where Ted had been. Now he was in Ted's place. What would Ted have
done? He didn't know. But he had his orders. They were explicit--and
ruthless.

"You will report to Sun-side City," they had told him. "You will seek
Bareen out. Without Bareen, the organization he has built up will
crumble. With Bareen, it will gain control, complete control instead
of managerial control, of the irrigation system and the sub-space
tunnel. Bareen will become a fabulously wealthy and powerful man, at
the expense of Earth's starving billions. You will find Bareen and kill
him."

Assassination, Jansen thought now. Legally, it would be a crime.
The civilized worlds would forever be closed to Jansen. But morally
it would be anything but a crime. Morally, Jansen would be helping
billions of people he would never see--and, if he helped them, he would
be from that day forth an outcast who must live out the rest of his
life on the far outworlds.

For Ted, he thought. And Earth....

"Why'd Bareen come here?" Jansen asked the girl suspiciously. "I
thought he runs this show from the sub-space tunnel."

"Sure he does. But periodically he comes here to check on his men. You
must have known it: why did you come here?"

"I couldn't get assigned to the sub-space tunnel. I'm no technician. I
was going to figure a way in, later."

"There's no later for you. How much time do you think you have, Jansen?"

He shrugged, and asked a question of his own. "Why are you pretending
to help me?"

"Ted and I--"

"He's dead now, remember?"

Wendy stood up angrily. "All right, have it your way. Bareen is here.
You're here. I thought that was what you wanted. I told you. I--"

Just then the one streamlined swamp-buggy Jansen had seen came chugging
up through the brackish water. A hatch opened and as it did so Wendy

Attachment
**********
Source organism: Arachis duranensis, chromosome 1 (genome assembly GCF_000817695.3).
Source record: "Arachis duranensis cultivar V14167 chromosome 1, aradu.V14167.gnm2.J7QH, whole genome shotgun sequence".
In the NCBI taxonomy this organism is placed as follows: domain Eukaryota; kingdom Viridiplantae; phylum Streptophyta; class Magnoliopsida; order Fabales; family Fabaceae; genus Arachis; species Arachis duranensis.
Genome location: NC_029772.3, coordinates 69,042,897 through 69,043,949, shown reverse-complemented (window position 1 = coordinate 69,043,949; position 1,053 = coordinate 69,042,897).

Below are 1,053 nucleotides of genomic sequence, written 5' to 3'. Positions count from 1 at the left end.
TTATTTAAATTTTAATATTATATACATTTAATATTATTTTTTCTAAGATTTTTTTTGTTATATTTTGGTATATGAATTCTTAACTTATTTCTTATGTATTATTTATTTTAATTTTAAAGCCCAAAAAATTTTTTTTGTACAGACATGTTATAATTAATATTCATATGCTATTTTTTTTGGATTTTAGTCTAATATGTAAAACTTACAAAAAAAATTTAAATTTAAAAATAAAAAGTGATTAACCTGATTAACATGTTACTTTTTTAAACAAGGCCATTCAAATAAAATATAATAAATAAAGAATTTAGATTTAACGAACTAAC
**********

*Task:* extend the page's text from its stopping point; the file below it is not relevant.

moved quickly away from Jansen. She waded toward the buggy, smiling. A
man appeared in the hatch, a big man, big as Jansen and wider. He was
younger than Jansen thought he would be. He was handsome and somehow
cold-looking.

"Wendy, my dear," Jansen heard him say. "This is a pleasant surprise."

Wendy reached the swamp-buggy. Bareen--for it was Bareen--leaned over
and offered her a hand. He drew her up to him and she turned her cheek
for his kiss. Then they disappeared inside the buggy and it chugged
away.

Jansen sat there for a moment. Bareen, he thought. Bareen and Wendy
Hilliard. Well, why not? Hadn't Ted been killed?

_But why did she come to me?_

Jansen stood up. His limbs trembled with heat-fatigue and he popped two
salt tablets into his mouth. He began to walk.

"Hey, you!" a supervisor called. "Lunch hour's almost over. Where you
going?"

Jansen didn't answer. The swamp-buggy, moving slowly through the brown
water, was almost out of sight. A dome corridor led from the chlorella
bogs to the irrigation station, Jansen knew. The buggy was headed in
that direction.

"I said, where you going?"

Jansen didn't answer the shouted question. There wasn't time. He ran,
splashing through the thigh-deep water, moving clumsily and slowly.
Instead of following Bareen's buggy, he headed for where the other
vehicles were parked. He climbed on one and began to unbolt the hatch
when he heard boots on metal behind him.

It was the supervisor. "For the last time, buddy--"

Jansen turned and hit him. The supervisor, an astonished look on his
face, stumbled back off the amphibious vehicle and into the swamp.
Jansen waited to see that he got up, then slid in through the hatch and
started the buggy.

There would be an alarm, he knew. But Bareen's buggy hadn't been
hurrying. If he could overtake it....

       *       *       *       *       *

He chugged along, expecting pursuit momentarily. He rode with the hatch
open and his body half out, for best visibility. He saw the other swamp
vehicle, perhaps three hundred yards ahead. It reached the narrow neck
of the domed corridor and paused at the check-point there, then went
through.

Soon Jansen reached the check-point. Two men with blasting rifles stood